Sulphide ore minerals : surface chemical properties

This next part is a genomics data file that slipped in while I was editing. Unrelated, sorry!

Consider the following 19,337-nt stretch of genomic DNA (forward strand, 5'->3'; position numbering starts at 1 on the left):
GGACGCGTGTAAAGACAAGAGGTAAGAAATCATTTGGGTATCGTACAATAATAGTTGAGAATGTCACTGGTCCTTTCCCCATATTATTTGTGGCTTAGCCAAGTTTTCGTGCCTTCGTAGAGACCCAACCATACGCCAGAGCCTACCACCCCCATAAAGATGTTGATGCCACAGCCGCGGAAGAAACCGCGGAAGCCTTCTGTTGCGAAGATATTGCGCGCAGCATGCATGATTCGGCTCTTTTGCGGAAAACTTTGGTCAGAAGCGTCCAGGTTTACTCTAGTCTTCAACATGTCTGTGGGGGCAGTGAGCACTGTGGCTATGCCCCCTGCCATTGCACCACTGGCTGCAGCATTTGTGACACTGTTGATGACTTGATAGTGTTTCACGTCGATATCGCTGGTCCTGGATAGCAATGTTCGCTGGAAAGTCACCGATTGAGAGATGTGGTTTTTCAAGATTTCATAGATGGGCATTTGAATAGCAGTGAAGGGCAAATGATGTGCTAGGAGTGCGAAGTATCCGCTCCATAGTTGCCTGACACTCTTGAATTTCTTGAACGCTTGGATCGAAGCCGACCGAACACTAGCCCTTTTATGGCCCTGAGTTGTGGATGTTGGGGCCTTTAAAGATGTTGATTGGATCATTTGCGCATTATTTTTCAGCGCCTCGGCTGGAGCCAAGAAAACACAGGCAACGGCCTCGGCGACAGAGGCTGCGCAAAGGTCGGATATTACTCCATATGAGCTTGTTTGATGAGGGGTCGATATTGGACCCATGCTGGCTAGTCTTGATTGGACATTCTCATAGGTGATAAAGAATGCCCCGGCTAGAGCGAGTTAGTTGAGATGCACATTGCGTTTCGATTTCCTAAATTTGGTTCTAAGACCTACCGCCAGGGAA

The surfaces of iron-containing sulphide minerals were oxidised by a range of inorganic oxidants, and the resultant surface alteration products studied using various spectroscopic techniques. The characterisation of surface oxidation is relevant to the alteration of ores in nature and their behaviour during flotation and leaching, of importance to the metallurgical industry. The sulphides investigated included pyrite (FeS2), hexagonal pyrrhotine (Fe9S10), monoclinic pyrrhotine (Fe7Se), violarite (FeNi2S4), pentlandite ((FeiNi)9Se), chalcopyrite (CuFeS2) and arsenopyrite (FeAsS). The surfaces were oxidised by various methods including acid (sulphuric), alkali (ammonium hydroxide), hydrogen peroxide, steam, electrochemical and air/oxygen (in a low-temperature (150ºC) furnace), The surfaces were examined using surface sensitive chemical spectroscopic methods including x-ray photoelectron spectroscopy (ms), Auger electron spectroscopy (LES) and conversion electron Mössbauer spectroscopy (CEKS). Physical characterisation of the surfaces was undertaken using scanning electron microscopy (SM), spectral reflectance measurements and optical microscopy. Bulk characterisation of the sulphide minerals was undertaken using x-ray diffraction and electron microprobe techniques. Observed phases suggested to form in most of the sulphide surfaces include Fe204, Fe1-x0, Fe202, Fe00H, Fe(OH)3, with iron II & III oxy-sulphates. The iron sulphides show variable extents of oxidation, indicating pyrite to be the most stable. Violarite shows stability to oxidation, suggested to result from both its stable spinel crystal structure, and from the rapid formation of sulphur at the surface protecting the sub-surface from further oxidation. The phenomenon of sub-surface enrichment (in metals), forming secondary sulphides, is exhibited by pentlandite and chalcopyrite, forming violarite and copper sulphides respectively. The consequences of this enrichment with regard to processing and leaching are discussed. Arsenopyrite, often a hindrance in ore processing, exhibits the formation of arsenic compounds at the surface, the dissolution of which is discussed in view of the possible environmental hazard caused by the local pollution of water systems. The results obtained allow a characterisation of the sulphides in terms of their relative stability to oxidation, and an order of stability of the sulphide surfaces is proposed. Models were constructed to explain the chemical compositions of the surfaces, and the inter-relationships between the phases determined at the surface and in the sub-surface. These were compared to the thermo-chemically predicted phases shown in Eh/pH and partial pressure diagrams! The results are discussed, both in terms of the mineralogy and geochemistry of natural ores, and the implications for extraction and processing of these ore minerals.